The concept of geological storage is to isolate waste from the biosphere (radioactive waste), the atmosphere and the hydrosphere (carbon dioxide) over periods of time that may last for several centuries, millennia or even millions of years.
The objective is to delay, for as long as possible, the release and dispersal of radioactive elements or CO2. This makes it possible to prevent the toxic effects of ionising radiation from nuclear substances or even the greenhouse effect and acidification of the oceans by CO2.
This type of storage is based on the principle of multiplication of barriers, the most important being the geological structure itself. Other artificial barriers, as well as monitoring measures, are used to complete the storage system.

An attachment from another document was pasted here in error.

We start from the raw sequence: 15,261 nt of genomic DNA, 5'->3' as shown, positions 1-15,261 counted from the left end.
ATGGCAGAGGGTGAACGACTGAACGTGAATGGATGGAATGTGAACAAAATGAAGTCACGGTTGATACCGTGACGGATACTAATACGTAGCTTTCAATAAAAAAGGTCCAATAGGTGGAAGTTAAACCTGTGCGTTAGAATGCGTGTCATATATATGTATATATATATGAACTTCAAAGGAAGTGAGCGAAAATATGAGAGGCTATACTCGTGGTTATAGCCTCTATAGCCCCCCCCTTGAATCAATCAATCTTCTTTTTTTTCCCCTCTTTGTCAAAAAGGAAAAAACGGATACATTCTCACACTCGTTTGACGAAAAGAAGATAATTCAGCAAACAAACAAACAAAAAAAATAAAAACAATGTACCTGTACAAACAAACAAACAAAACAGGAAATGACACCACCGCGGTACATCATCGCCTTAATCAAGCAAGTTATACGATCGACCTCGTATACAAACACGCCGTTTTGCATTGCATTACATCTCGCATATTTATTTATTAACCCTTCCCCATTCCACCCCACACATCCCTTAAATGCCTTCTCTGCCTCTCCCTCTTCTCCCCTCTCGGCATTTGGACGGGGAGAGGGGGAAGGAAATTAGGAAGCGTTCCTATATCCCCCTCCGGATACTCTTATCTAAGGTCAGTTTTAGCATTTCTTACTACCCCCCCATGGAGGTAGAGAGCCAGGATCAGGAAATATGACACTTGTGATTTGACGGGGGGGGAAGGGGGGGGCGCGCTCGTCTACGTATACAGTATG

The main problems of deep geological storage are water seepage, undetected leaks and geological events (earthquake, volcanic eruption). The human element is also to be taken into consideration, in the event of inauspicious drilling or a war, for example.
The different risks of geological storage of nuclear waste in Yucca Mountain (United States). © DOE, public domain